I want them to live in the world. To be curious about other people. Who they are, where they’re going. I want them to experience true empathy and wonder. To understand what it looks like to take the bus to work. To appreciate the distinct people and paths in our surroundings. To not only be preoccupied with our own comings and goings; to be comfortable with themselves, wherever they are.

I want them to marvel at the commonplace, the everyday. To not need anything more. The landscape of our city street, these passers-by, this steady rhythm of life being lived. This is entertainment enough.

Even when the rain threatens, we walk. I will miss this city life, when the inevitable pull of convenience and circumstance takes us elsewhere. When the practical overshadows the ideal.

A Step Towards Community by Dina L. Relles


I always feel significantly closer to someone at the end of a walk than I did at the beginning…

I’d forgotten how easily a walk quiets my mind…

The Summer I Rediscovered the Virtues of a Walk by Nina Badzin


The Spirit of Sauntering: Thoreau on the Art of Walking and the Perils of a Sedentary Lifestyle by Maria Popova (quoted above)


Writing Prompt: For Your Journal by Amanda Jaros for Literary Mama (on the benefits of walking for creativity)

Do you have a favorite piece or poem on walking? A post of your own? Please feel free to link to it in the comments below.

Perhaps our paths will cross someday…

17 thoughts on “Walking, A Love Affair

  1. omnimom says:

    I always feel a prickle of joy when I see a new post from you in my reader. Favorite sentence from today: ‘I keep shoes long past their prime because I know they’ve walked with me–their soles bearing bits of where I’ve been.’

    1. Aw…thank you. And so funny…that was the last line I wrote. Occurred to me as I was out walking with my boys on Sunday, after the rest of the piece was already written. Love you for loving it. xo

  2. Fantastic quotes. I have 4 new staff this week to orient to Djibouti and this evening on the schedule is taking a walk through their new neighborhood, this was the perfect read to inspire me.

    1. Wonderful. Thank *you* for being part of the inspiration for my newfound appreciation for walking in all its forms–and the symbiosis between walking & writing…

  3. Yes, yes, and yes. I walk too, driven by some force I don’t totally understand. Took me a while to realize it was an act of meditation for me, a way of engaging with and adoring the world. xox

    1. ‘a way of engaging with and adoring the world…’ oh yes. I love how you put that. xo

  4. George says:

    Not original but here’s a good one that applies to walking (especially as opposed to spending endless hours in front of a computer) : “Go outside. The graphics are AMAZING.”

  5. Walking is our free, joy filled activity. Even when Youngest is grumpy and food won’t cure his ills… a stroll to the forest at the end of our street brings an immediate smile to his face. And naturally the older two love to go on this adventure.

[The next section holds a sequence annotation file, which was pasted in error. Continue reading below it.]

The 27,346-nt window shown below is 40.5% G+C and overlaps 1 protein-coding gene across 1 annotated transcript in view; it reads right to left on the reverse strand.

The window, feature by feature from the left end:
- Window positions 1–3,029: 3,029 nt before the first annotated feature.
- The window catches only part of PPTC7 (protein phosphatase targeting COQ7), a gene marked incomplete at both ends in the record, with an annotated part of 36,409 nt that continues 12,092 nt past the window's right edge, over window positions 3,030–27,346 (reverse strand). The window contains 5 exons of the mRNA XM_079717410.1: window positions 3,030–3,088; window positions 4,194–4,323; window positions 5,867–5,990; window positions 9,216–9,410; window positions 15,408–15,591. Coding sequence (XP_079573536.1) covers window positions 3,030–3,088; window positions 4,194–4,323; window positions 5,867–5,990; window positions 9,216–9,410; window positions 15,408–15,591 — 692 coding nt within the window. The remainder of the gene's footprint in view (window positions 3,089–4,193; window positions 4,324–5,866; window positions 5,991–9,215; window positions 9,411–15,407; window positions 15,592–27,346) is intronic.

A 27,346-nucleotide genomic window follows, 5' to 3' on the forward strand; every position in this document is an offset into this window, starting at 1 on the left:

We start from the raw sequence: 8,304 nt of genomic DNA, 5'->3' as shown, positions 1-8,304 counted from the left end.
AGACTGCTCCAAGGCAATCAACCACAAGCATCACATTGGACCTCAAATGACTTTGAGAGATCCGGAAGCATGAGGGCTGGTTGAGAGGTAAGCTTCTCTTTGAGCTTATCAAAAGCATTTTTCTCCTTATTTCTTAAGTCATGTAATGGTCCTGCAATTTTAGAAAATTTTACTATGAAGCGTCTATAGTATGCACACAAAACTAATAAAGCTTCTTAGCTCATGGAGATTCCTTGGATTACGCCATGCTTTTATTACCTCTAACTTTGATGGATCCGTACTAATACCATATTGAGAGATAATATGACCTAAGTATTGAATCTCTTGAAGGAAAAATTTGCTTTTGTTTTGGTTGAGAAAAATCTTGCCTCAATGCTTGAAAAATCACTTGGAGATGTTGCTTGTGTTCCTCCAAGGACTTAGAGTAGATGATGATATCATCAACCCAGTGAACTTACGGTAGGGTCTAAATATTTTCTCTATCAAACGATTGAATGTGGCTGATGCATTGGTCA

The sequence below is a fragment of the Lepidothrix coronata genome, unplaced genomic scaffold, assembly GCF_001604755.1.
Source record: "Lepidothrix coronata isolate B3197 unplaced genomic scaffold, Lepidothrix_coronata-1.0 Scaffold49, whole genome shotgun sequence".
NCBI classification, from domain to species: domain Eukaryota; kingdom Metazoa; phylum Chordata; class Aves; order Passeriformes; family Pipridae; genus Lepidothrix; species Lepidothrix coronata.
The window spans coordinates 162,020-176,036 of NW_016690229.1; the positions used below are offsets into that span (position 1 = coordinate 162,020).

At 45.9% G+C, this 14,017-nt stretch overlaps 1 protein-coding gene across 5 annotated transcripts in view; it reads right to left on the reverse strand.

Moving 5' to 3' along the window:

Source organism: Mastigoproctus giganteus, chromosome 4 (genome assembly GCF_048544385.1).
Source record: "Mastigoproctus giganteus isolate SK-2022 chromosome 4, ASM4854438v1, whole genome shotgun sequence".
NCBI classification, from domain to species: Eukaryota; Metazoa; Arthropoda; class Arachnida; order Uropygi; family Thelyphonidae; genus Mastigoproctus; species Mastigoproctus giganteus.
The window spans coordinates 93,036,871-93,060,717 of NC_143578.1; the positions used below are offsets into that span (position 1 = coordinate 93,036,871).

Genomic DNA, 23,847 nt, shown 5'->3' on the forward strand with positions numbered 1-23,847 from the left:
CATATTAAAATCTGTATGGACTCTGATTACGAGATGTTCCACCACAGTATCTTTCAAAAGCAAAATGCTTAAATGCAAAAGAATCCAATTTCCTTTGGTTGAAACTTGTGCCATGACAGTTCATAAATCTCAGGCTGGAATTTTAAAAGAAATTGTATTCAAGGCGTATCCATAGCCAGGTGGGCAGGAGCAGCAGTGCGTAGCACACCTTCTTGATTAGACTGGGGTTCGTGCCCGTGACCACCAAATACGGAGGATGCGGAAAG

I love what Tricia wrote. Walks bring with them conversation (2nd to the dinner table). I also dream of the connections made while getting away from the business and responsibilities of home.

    1. I often marvel at how it’s better to get out than stay in…if you can. It works wonders on everyone…and yes, love the communication that’s enabled on a walk.

  6. rudrip says:

    I love this ode to walking, Dina. I feel a particular kinship to your piece because my late father worshipped his walk as a part of his daily routine. Recently, I’ve discovered the meditative aspect of strolling around my neighborhood. It is a way to honor my father and with every step I have an opportunity to sink into the present.

    1. I love this, Rudri, so much. What a beautiful way to honor your father while being present in your here and now–like merging his memory with the beauty of today. xo

  7. acb23 says:

    Love this…when I am fed up with everything, the only thing I know to do is take a deep breath and step outside and just walk. When my littlest cried every single day starting at 5 pm for no reason, I strapped her into the Bjorn, grabbed a beer, and set out walking until she calmed down. I often wish I lived somewhere more walk-amenable- maybe by the ocean or a lake or a big city…but just ambling around the neighborhood, I see things I never noticed. Thank you, lovely thoughts for today…

    1. YES. My oldest was also only calmed by the rush of fresh outdoor air for many of his early months. Stepping outside during that same witching hour saved me on many occasions. Love the addition of a beer to the ritual. “…just ambling around the neighborhood, I see things I never noticed.” — yes, so true, so well put. Thank you for adding your words here…

  8. Nina Badzin says:

    I loved this, dina! I’m missing my walks now that our streets are covered in snow and ice. It was great to read your words and others’ here. THanks for including me!

    1. Of course! I loved that piece of yours. So thank *you* for it! And yes…bracing myself for the season of burrowing, basements, and far fewer walks…hang in there.

  9. This is wonderful. Walking has been a part of me since the beginning. Walks to school, walks to market, walks to lift my heart and quiet my mind, or ignite it.

    When I’d walk with the Briar and Ave, the former weaving, the latter in that barely controlled chaos of toddler steps, we’d pause to examine things. Briar was fascinated by moss. I will never know why, but in her mind it was sleeping magic. Whenever we’d pass by a mossy trunk, rock, or crack in the sidewalk we’d squat next to it, place her fingers to her lips and say, “Mama, shhh, it’s sleeping’.” I never would have come to know of the sleeping, green blankets without these walks.